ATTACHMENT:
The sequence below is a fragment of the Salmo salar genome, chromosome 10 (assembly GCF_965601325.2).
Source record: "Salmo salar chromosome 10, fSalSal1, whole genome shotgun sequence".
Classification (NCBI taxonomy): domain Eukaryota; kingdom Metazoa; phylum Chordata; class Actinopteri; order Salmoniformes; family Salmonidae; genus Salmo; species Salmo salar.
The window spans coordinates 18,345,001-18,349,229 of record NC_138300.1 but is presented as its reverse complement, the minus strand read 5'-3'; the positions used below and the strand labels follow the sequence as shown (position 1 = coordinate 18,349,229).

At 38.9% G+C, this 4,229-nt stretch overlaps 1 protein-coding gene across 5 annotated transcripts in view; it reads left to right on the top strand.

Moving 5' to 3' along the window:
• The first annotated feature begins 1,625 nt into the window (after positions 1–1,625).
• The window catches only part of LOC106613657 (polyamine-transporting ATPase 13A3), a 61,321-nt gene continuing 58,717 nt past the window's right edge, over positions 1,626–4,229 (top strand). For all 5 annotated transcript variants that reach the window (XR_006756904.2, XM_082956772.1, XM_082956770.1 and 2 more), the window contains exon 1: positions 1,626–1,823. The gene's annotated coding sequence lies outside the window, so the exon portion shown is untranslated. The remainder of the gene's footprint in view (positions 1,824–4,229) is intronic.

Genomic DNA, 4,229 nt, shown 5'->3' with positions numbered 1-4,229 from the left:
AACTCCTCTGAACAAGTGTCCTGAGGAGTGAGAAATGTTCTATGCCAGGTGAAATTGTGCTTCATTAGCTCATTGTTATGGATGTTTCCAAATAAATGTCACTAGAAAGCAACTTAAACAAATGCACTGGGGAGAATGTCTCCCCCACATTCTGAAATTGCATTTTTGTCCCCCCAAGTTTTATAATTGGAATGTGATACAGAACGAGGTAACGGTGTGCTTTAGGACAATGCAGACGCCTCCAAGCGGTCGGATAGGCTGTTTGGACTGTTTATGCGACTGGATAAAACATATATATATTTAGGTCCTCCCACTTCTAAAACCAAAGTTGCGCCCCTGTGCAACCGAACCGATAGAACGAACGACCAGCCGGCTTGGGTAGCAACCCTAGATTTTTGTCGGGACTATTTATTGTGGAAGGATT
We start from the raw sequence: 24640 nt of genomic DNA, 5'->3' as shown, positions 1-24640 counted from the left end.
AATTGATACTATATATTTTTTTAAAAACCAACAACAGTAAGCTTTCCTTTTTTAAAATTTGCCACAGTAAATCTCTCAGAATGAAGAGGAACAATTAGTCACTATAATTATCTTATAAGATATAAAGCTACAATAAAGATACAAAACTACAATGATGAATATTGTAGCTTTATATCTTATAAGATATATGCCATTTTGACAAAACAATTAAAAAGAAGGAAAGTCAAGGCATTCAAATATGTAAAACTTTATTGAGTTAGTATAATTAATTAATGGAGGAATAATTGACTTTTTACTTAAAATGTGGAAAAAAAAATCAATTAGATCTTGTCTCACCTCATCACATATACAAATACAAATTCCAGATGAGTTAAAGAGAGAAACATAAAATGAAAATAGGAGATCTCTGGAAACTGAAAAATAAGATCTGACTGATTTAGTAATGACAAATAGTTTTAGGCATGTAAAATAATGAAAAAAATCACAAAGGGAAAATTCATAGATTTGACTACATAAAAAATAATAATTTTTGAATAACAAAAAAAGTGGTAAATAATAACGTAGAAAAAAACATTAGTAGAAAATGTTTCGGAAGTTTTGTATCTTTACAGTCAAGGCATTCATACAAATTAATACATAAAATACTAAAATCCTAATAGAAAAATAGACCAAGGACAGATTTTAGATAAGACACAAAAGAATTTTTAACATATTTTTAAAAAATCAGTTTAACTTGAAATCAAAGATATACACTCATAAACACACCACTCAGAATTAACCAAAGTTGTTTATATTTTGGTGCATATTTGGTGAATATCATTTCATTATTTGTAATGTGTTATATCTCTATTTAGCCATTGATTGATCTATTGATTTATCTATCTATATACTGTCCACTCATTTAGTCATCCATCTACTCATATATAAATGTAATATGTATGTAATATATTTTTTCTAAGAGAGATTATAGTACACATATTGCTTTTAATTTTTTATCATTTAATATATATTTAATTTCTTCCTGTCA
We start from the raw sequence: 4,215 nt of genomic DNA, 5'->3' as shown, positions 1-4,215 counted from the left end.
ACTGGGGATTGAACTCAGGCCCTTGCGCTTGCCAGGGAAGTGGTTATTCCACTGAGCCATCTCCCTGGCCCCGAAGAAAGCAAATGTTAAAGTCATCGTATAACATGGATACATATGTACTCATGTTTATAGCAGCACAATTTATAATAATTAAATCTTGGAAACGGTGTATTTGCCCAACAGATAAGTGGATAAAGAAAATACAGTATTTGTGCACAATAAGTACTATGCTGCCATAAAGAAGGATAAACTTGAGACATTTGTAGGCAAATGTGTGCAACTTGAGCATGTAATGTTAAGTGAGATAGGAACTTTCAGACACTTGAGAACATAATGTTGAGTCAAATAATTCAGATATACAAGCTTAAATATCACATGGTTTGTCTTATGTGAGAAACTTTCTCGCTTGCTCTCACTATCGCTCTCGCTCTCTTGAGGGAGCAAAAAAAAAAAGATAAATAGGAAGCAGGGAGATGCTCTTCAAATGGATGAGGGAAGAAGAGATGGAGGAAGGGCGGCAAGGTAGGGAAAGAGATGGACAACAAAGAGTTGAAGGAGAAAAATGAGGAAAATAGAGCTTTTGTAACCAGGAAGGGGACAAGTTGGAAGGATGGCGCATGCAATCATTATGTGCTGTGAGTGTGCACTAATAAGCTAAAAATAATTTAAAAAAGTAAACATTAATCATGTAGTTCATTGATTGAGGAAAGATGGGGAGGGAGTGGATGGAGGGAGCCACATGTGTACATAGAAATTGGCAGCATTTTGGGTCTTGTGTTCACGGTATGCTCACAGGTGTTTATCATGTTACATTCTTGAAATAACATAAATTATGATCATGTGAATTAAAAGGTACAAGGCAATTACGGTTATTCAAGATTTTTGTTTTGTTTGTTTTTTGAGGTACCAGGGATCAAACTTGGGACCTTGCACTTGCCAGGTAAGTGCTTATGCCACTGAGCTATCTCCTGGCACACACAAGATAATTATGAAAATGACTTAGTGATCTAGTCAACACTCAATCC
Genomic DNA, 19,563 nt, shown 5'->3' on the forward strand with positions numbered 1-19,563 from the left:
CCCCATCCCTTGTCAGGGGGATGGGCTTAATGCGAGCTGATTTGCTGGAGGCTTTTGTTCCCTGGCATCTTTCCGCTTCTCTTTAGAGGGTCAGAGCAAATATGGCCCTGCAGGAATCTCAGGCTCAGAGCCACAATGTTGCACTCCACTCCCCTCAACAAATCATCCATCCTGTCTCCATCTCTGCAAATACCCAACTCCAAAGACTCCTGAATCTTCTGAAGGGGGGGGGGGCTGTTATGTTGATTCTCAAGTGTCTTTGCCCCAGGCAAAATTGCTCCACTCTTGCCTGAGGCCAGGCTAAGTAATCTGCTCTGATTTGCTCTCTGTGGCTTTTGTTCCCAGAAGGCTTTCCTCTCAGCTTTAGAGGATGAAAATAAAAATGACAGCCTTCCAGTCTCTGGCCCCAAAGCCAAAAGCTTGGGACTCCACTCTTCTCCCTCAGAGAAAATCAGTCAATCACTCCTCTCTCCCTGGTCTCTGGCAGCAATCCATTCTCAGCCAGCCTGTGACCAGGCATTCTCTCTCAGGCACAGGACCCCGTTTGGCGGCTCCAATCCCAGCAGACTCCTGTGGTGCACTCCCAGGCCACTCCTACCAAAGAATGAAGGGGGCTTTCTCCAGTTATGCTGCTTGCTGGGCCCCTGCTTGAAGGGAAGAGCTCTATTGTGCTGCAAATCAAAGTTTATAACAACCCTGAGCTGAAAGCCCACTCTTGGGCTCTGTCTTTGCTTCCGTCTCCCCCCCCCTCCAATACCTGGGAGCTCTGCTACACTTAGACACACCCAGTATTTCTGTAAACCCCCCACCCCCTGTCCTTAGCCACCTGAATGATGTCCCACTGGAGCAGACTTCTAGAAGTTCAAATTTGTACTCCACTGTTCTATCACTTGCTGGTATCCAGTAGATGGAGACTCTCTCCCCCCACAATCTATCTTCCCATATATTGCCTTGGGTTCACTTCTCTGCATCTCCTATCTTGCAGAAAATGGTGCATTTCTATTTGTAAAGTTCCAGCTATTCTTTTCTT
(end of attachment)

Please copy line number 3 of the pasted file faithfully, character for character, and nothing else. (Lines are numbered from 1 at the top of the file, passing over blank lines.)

Classification (NCBI taxonomy): domain Eukaryota; kingdom Metazoa; phylum Chordata; class Actinopteri; order Salmoniformes; family Salmonidae; genus Salmo; species Salmo salar.